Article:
Anti-fluoride argument badly flawed

RECENTLY a colleague asked why I bother to respond to correspondence which I know to be untrue. Decades ago I read a truism which I fully believe in and history has proven correct. "Evil will triumph when good men stay silent and do nothing".

While this adage is somewhat extreme for most circumstances, a milder analogy such as "Disinformation and downright lies will be believed by the unthinking populace unless rebuffed".

A constant thorn in my side are the two hysterical claims put forward by the anti-fluoridation lobby. Firstly they say "Fluorine compounds are poisonous". Fluorine is indeed a poison and in the 19th century as many research chemists died from testing fluorine and its many compounds as died from testing radioactive materials. But it is never, repeat never, toxic in the minute quantities dosed into potable water.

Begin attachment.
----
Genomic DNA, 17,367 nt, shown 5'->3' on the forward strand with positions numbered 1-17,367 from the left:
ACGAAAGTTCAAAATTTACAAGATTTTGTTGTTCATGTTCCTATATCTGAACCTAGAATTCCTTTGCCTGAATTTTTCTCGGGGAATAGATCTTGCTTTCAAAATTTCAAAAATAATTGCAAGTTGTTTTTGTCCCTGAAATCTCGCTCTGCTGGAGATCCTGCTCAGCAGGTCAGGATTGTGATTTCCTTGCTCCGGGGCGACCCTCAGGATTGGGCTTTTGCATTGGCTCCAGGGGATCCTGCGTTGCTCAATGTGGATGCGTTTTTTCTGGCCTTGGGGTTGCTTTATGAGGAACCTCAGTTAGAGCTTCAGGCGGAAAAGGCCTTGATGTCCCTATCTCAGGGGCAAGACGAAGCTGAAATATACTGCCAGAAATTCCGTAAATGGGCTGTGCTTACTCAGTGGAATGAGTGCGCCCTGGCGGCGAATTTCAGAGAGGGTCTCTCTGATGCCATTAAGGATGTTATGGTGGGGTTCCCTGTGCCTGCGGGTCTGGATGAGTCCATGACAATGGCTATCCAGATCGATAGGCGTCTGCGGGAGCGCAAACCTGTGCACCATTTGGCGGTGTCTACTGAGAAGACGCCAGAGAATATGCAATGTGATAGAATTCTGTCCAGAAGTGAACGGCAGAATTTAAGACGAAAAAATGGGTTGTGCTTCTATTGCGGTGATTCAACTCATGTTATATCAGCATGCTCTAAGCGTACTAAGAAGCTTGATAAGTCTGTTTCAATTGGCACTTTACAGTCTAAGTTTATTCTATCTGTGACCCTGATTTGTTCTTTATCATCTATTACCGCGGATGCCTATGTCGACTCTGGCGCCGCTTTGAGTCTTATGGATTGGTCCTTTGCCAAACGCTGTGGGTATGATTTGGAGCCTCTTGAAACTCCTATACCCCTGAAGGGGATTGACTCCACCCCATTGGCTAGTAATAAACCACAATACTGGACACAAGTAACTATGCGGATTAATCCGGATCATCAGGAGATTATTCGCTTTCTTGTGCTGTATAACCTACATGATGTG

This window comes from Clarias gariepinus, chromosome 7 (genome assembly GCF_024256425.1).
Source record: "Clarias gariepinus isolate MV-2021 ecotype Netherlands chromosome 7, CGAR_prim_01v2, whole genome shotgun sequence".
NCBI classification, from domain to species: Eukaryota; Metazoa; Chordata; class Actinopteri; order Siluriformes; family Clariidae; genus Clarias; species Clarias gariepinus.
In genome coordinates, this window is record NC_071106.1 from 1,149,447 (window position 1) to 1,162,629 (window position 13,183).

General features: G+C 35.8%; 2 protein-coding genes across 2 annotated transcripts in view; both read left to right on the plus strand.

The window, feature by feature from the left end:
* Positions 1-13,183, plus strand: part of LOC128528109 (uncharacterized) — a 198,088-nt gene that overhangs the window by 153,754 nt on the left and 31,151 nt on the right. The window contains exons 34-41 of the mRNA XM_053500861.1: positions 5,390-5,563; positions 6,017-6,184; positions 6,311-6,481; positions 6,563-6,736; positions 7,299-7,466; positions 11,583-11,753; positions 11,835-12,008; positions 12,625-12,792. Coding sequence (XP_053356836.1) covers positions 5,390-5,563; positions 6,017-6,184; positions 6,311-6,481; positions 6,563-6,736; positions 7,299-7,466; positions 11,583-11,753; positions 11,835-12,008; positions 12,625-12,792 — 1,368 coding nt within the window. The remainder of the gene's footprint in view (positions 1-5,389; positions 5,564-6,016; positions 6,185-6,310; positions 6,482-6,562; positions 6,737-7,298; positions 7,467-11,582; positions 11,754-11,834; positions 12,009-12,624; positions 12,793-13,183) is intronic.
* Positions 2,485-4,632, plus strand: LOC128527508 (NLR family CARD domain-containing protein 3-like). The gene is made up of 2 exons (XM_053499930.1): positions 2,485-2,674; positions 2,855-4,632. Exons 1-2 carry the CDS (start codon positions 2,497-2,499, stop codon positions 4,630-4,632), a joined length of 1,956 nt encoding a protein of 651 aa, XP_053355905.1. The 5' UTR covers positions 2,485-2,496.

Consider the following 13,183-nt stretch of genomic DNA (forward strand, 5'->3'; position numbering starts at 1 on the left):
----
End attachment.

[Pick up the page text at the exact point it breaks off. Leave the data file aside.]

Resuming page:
The second argument used is "fluoridation is compulsory medication, infringing the individual’s freedom". What blatant hypocrisy! There are two other poisonous halogens long added to the human food chain which the anti-fluoride lobby never object to.

Without iodine added to foodstuffs 20 per cent of the population would be walking around with goitre and without chlorination of our household waters 50 per cent of the population would be suffering from intestinal infections.

Recently the AF lobby have added a third argument to their long bow. "If fluoridation is so beneficial why do many Western councils not use it?".

The reason is of course that many of these local government bodies, especially in Europe, are presided over by persons with a green tinge who oppose fluoridation, not from a scientific position but from a philosophical viewpoint.

It is interesting that throughout the First World most local government councils have a strong leader who gets elected mayor, supported by a sycophantic majority group who hope that the mayor will occasionally pat them on the head and opposed by a minority group, most of whom stood for election on the forlorn grounds that they could "make a difference". 

Pliny the Younger once said "there are three reasons citizens run for public office. Power, sex or money". Hmmm! Makes one wonder if one should rethink his anti-political position.

Ross Holborow


This story Debunking the fluoride debate first appeared on The Macleay Argus.